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“O Sacred Head, Now Wounded” – Holy Saturday Reflection
“O Sacred Head, Now Wounded”
Music by H.L. Hassler and J.S. Bach, arr. L. Larson
Tim Hendrix, Piano

The origins of the hymn “O Sacred Head, Now Wounded” are debated, but many believe that the author of the original text from which the hymn is derived was Burgundian abbot and doctor Bernard of Clairvaux (1090-1153).  His long poem, Salve mundi salutare (“Hail, Savior of the World”), consists of seven cantos (subsections), each one addressing different members of Christ’s crucified body: the feet, the knees, the hands, the pierced side, the breast, the heart, and the face.  The “O Sacred Head, Now Wounded” text we know today comes from Paul Gerhardt’s (1607-1676) German translation of the final stanza of the poem, which would later be translated into the familiar English version by American Presbyterian minister James W. Alexander (1804-1859).

 The PASSION CHORALE tune was originally composed by Hans Leo Hassler (1564-1612) for a secular love song.  Johann Sebastian Bach (1605-1750) would later use it and reharmonize it in his St. Matthew Passion oratorio, giving us the musical version of the hymn that is most often used in North American hymnals. The hymn takes place at the time of the crucifixion on Good Friday…

O sacred Head, now wounded,
with grief and shame weighed down,
now scornfully surrounded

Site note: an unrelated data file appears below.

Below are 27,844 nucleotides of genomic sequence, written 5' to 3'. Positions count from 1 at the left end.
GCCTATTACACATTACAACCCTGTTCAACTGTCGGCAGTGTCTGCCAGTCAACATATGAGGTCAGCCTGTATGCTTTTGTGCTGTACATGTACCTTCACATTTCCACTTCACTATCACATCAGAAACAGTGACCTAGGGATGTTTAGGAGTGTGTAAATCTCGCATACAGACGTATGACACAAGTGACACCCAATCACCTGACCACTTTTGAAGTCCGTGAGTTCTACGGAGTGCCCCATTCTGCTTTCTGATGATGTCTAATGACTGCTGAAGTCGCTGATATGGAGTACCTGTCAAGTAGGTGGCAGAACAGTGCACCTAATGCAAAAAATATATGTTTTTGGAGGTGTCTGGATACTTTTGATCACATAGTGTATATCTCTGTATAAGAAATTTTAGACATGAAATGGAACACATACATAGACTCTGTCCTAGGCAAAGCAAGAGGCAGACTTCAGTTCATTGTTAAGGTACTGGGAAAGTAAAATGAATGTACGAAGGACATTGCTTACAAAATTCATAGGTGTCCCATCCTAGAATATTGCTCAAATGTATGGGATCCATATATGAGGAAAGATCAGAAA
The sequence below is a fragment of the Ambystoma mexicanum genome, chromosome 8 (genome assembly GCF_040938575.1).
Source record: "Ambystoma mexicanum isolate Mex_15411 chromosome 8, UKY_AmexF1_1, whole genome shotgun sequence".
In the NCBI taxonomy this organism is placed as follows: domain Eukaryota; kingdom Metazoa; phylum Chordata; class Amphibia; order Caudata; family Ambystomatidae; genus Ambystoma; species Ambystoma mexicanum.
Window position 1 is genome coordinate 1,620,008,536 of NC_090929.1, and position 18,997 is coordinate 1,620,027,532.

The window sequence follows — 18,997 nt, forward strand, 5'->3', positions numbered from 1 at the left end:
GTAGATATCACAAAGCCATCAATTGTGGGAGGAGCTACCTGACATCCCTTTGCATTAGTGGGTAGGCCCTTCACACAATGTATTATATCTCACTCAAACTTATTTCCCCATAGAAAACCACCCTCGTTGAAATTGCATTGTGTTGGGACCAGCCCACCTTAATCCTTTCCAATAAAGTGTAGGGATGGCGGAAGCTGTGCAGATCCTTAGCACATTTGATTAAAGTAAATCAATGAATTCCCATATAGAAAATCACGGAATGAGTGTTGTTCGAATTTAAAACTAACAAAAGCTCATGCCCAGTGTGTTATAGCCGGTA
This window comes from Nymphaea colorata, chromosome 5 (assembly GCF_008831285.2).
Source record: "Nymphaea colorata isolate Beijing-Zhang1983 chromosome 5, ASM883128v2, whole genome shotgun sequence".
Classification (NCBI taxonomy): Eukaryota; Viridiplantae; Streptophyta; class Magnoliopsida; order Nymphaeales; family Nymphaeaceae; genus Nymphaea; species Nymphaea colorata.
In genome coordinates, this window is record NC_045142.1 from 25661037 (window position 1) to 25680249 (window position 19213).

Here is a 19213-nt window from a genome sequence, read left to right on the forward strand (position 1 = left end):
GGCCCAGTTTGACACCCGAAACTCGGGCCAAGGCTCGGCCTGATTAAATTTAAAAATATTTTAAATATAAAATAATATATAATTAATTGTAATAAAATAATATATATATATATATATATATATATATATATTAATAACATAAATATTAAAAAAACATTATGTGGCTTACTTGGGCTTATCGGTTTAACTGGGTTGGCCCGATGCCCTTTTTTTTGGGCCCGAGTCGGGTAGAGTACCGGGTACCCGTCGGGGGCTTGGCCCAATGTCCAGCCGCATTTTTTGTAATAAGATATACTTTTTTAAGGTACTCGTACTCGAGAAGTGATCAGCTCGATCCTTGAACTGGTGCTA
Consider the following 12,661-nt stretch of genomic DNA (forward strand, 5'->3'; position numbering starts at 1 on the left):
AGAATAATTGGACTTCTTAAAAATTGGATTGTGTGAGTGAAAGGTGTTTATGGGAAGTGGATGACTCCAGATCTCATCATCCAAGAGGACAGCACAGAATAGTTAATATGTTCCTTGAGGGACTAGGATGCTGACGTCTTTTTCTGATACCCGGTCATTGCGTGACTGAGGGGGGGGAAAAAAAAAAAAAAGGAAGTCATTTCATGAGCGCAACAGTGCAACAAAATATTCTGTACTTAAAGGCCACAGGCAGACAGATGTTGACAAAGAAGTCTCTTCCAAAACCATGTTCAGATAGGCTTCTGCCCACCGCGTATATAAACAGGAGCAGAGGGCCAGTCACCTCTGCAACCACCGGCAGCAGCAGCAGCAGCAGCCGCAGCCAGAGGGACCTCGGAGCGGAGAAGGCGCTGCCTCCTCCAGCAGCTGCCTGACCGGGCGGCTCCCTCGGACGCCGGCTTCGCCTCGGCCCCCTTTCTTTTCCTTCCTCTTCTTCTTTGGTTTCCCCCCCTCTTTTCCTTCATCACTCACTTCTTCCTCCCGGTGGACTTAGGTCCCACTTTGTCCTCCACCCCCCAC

with thorns, thine only crown!
O sacred Head, what glory,
what bliss till now was thine!
Yet, though despised and gory,
I joy to call thee mine.

What thou, my Lord, hast suffered
was all for sinners’ gain.
Mine, mine was the transgression,
but thine the deadly pain.
Lo, here I fall, my Savior!
’Tis I deserve thy place.
Look on me with thy favor,
and grant to me thy grace.

What language shall I borrow
to thank thee, dearest Friend,
for this, thy dying sorrow,
thy pity without end?
Oh, make me thine forever,
and should I fainting be,
Lord, let me never, never
outlive my love to thee.

Be near when I am dying,
oh, show thy cross to me,
and for my rescue, flying,
come, Lord, and set me free!
These eyes, new faith receiving,
from Jesus shall not move,
for one who dies believing
dies safely, through thy love.

And then, on Holy Saturday, Jesus lays in the tomb.  While our Gospels were written down years later by authors who knew what would eventually happen on Sunday, the gut-wrenching grief and despair the disciples would have felt on that first Holy Saturday must have been just about unbearable.  One can imagine the disciples using “O Sacred Head” as a prayer to help themselves find hope through the pain, and as a reminder that in their suffering, they are still bound with God.  German theologian Jürgen Moltmann writes, “…when we feel pain we participate in [Christ’s] pain, and when we grieve, we share his grief… People who believe in the God who suffers with us, recognize their suffering in God, and God in their suffering.”

This Holy Saturday, as we eagerly await a renewed existence amidst the reality of continued isolation, pain, and death, may we learn to receive and accept our suffering as a means of identification and intimacy with Christ.  And may we remember that the God who suffers with us invites us into a love that will never die.

Christian McIvor